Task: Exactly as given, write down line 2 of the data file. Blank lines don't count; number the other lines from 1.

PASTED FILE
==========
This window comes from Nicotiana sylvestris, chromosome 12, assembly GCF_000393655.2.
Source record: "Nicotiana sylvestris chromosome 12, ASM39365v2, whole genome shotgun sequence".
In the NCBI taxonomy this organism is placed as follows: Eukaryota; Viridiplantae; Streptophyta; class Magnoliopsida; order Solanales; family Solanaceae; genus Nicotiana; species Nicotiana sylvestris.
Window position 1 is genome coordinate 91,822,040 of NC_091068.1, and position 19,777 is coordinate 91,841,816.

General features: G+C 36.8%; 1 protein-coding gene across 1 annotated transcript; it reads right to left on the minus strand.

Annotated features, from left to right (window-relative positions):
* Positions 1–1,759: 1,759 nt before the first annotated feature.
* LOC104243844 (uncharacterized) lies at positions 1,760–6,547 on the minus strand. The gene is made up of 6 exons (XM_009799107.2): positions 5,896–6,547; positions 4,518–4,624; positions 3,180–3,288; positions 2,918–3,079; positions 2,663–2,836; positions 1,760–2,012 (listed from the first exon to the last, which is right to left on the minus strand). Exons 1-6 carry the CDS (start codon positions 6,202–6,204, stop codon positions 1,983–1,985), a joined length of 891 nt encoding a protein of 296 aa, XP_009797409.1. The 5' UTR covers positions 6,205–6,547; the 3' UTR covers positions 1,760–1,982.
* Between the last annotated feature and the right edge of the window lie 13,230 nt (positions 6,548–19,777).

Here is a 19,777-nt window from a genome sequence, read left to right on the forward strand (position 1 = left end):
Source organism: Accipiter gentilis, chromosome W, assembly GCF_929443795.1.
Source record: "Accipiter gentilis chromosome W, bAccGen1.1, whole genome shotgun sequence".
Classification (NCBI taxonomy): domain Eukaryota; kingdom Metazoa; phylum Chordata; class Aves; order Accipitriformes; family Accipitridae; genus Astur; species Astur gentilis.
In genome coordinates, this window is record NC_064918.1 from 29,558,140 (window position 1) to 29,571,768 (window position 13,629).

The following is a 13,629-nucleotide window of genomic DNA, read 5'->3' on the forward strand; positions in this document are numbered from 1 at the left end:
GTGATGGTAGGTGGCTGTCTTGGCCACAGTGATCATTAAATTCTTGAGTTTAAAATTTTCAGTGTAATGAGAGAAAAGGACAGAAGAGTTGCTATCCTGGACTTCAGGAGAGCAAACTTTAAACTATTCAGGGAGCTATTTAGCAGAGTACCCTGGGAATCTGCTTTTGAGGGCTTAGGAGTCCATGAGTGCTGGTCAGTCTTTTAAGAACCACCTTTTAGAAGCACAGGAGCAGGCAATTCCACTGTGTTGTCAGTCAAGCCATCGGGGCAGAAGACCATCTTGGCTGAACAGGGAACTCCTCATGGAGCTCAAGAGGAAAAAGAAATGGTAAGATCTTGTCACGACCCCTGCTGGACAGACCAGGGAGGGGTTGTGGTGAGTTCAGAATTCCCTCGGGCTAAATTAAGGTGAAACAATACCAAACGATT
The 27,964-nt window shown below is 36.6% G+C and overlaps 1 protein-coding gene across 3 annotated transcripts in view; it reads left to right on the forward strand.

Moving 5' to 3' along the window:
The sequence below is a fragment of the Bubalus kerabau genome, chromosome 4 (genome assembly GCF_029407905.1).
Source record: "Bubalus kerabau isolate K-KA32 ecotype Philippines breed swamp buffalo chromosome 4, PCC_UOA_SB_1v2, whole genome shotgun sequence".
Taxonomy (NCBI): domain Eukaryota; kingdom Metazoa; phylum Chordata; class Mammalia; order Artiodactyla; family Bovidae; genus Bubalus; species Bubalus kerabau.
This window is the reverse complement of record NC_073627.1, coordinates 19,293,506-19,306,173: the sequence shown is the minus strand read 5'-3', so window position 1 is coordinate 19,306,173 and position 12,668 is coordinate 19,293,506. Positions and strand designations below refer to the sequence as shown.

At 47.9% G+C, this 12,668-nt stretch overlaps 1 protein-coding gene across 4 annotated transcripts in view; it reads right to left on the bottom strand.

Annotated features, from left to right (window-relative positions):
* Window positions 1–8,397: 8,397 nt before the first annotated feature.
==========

Source record: "Nicotiana sylvestris chromosome 12, ASM39365v2, whole genome shotgun sequence".